The Fresser

Delisserie downfall:all down to social media?

A north west London favourite Jewish deli-style restaurant closed its doors this week. Was social media to blame?

May 24, 2018 17:10

High street restaurants are closing up and down the country - Prezzo, Carluccio's and Jamie's have all announced they are closing branches. But last week saw another casualty - and this one really hurt.

The Delisserie, a favourite haunt for many north west Londoners with its menu of Ashkenazi staples, has gone into liquidation after 15 years.

The doors closed on their Borehamwood, Temple Fortune, Stanmore and St Johns Wood restaurants for the final time. Where's a girl going to get her haimish fix now?

I spoke to owner, Justin Davies, who founded the businesses with brother Ian Davies. He blamed a number of factors for his company's demise.

"The restaurant business is in absolute turmoil. Rent, rates and wages have all increased and ever since the Brexit vote, food costs have spiralled. The slide started the day after" he told me.

He also blamed the culture of discounting: "Customers are spoilt for choice these days and discounting is what is killing the trade" he said. "Who goes out for a pizza without a discount voucher?"

"On top of that the venture capitalists are opening hundreds of stores which saturate the market and then we lose more trade to Deliveroo. People eating delivery food don't come in and spend on drinks and we then also have to pay a cut to Deliveroo. Open the paper every day and there's another casualty!"

That aside, the biggest problem Davies blames for The Delisserie's misfortune is the arrival of keyboard warriors on social media. He feels particularly sore about some comments on one Facebook group, The Restaurant Club, which has 21,660 members, many of whom are based in north west London - in particular those suggesting that his menu was too big to be really fresh food.

A few weeks ago, to answer the doubters, Davies decided to slim down his menu.

"We reduced it down to almost nothing. The small menu was much harder to implement than the big menu. The larger menu had been a make-up of the same base ingredients, mixed and matched, which meant everything sold, nothing sat and everything was fresh. The smaller menu was more difficult than the bigger menu because we were trying to make every dish different."

Davies says that the new smaller menu lost him trade. "Our loyal customers alienated us from the day that smaller menu went in. On the day that smaller menu went in our turnover dropped off a cliff. That online advice killed us."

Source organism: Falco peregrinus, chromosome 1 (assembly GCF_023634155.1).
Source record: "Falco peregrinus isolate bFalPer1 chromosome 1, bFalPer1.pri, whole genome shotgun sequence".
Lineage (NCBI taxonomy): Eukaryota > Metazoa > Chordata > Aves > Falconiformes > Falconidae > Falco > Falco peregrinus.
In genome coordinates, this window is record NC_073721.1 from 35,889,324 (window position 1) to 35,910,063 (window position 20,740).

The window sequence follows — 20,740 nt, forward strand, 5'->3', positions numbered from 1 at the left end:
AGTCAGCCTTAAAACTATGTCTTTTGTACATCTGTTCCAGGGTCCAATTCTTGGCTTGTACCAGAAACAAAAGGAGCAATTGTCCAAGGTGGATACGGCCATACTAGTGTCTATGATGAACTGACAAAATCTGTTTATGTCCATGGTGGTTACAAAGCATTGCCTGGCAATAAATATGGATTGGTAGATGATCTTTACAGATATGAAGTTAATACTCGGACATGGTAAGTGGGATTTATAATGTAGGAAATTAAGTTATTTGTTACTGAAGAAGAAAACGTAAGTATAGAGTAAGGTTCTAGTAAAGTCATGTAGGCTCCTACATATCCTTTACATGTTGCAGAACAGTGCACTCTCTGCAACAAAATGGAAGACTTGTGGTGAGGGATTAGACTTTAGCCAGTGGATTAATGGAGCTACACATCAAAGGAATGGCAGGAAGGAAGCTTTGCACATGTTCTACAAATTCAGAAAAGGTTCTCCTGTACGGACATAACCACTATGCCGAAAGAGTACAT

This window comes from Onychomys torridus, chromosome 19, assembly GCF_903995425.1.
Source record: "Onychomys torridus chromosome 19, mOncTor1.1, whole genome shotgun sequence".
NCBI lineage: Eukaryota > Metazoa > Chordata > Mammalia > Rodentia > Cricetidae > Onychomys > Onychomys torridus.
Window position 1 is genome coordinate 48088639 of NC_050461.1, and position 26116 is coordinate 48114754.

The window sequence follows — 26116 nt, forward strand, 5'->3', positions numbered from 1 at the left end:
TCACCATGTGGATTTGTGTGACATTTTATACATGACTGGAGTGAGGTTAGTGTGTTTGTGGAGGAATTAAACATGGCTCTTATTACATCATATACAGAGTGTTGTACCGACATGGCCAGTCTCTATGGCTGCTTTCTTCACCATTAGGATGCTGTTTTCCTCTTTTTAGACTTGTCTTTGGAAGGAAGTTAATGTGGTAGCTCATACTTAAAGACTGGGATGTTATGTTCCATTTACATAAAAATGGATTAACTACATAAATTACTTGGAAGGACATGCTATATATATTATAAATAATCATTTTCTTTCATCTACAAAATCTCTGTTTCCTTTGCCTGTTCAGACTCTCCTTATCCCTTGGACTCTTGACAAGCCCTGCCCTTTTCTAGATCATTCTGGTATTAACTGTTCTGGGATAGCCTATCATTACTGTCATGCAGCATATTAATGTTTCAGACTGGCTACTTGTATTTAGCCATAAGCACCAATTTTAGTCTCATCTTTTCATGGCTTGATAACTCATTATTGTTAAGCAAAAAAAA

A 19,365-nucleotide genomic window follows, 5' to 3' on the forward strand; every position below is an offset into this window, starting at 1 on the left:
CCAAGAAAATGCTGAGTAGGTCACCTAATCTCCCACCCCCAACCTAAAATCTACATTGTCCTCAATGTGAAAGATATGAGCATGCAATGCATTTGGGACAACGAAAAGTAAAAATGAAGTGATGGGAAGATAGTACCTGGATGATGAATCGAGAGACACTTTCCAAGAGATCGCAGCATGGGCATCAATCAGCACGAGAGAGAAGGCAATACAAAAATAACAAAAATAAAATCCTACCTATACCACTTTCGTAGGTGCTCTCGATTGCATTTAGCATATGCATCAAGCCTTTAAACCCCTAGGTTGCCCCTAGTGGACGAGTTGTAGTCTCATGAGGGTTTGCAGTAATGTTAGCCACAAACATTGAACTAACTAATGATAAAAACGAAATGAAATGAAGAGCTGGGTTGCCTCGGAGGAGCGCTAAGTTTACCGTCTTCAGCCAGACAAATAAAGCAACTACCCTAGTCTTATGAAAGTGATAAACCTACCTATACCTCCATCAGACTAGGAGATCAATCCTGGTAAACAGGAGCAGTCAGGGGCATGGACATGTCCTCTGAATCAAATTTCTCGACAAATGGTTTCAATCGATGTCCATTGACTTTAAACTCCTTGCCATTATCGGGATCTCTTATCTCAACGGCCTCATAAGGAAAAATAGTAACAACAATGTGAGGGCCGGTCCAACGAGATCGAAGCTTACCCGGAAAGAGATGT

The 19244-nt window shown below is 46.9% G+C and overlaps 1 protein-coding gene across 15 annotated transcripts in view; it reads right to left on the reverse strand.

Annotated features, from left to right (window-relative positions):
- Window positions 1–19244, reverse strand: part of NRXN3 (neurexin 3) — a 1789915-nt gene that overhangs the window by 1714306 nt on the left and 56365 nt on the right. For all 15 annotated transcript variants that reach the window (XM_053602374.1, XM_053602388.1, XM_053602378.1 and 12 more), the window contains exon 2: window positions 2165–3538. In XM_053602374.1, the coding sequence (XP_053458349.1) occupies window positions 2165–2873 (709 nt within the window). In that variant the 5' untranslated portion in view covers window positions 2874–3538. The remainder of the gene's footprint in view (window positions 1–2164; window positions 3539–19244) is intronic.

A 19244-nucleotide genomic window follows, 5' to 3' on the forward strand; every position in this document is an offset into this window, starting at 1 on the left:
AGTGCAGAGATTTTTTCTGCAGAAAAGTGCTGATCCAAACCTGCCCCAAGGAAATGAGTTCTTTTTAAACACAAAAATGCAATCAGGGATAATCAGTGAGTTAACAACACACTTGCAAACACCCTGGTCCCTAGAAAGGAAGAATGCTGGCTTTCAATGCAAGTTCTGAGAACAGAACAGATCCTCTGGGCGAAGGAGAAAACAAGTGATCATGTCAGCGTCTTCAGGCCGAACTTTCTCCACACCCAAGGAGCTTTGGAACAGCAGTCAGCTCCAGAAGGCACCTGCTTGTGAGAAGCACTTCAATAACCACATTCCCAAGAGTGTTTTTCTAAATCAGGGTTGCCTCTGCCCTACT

I asked Davies why he listened to the keyboard critics. "Because they are our customers. You got to try to change the perception, of 25,000 people thinking all your stuff is coming out of the freezer. We were just in a catch 22 - we couldn't win. We gave them the small menu and with eight weeks of poor trading, we were in a hole that you can never get out of."

"It was a nightmare. I never wanted to be spoken about, good or bad. I just wanted them to stay away from me. But we became the joke of north London."

"You plant the seed and now you've got customers coming into the restaurant searching to find fault, and you'll always find fault of you look hard enough."

"The Restaurant Club had a major impact. It didn't kill us off but it didn't help. The frustrating part of our business was that we never made money from it ever. Ever. I've got a huge weight off my shoulders now. To run a business and to battle and not make money from it, to have all the headaches that we did."

I spoke to Louisa Walters, founder of The Restaurant Club, who said: "It is unfortunate that Delisserie has now closed, but we know that our members will continue to support independent restaurants in these challenging times. The group is an open forum for foodies to share their news and views."

She feels the Club is a positive force for independent restaurants:  "We have a discount scheme which drives thousands of cardholders into hundreds of independent restaurants, saving the diners money and keeping the restaurants busy and there are several restaurants in north London that attribute their continued success to the group. We actively encourage constructive comments and we always give the opportunity for restaurateurs to respond to both happy and not so happy diners."

Davies plans to continue wholesaling salt beef to customers. "I was supplying 2000 kg of salt beef a week. All the salt beef that these people are raving about everywhere else is my salt beef."

Is London simply falling out of love with old-school delis in the same way New York has said goodbye to several of its most famous salt beef bars in recent years? Davies thinks not. "No, if anything Jewish food has become a much bigger product. Everywhere you go, all these foodie outlets, stalls and street vendors are selling it. It's become a very cool product."

For now, Davies will be licking his wounds and hopes to continue sell his salt beef, pastrami, latkes and chicken soup to other businesses. "I hear from my suppliers that customers think it's the best thing ever - it's so ironic."

May 24, 2018 17:10

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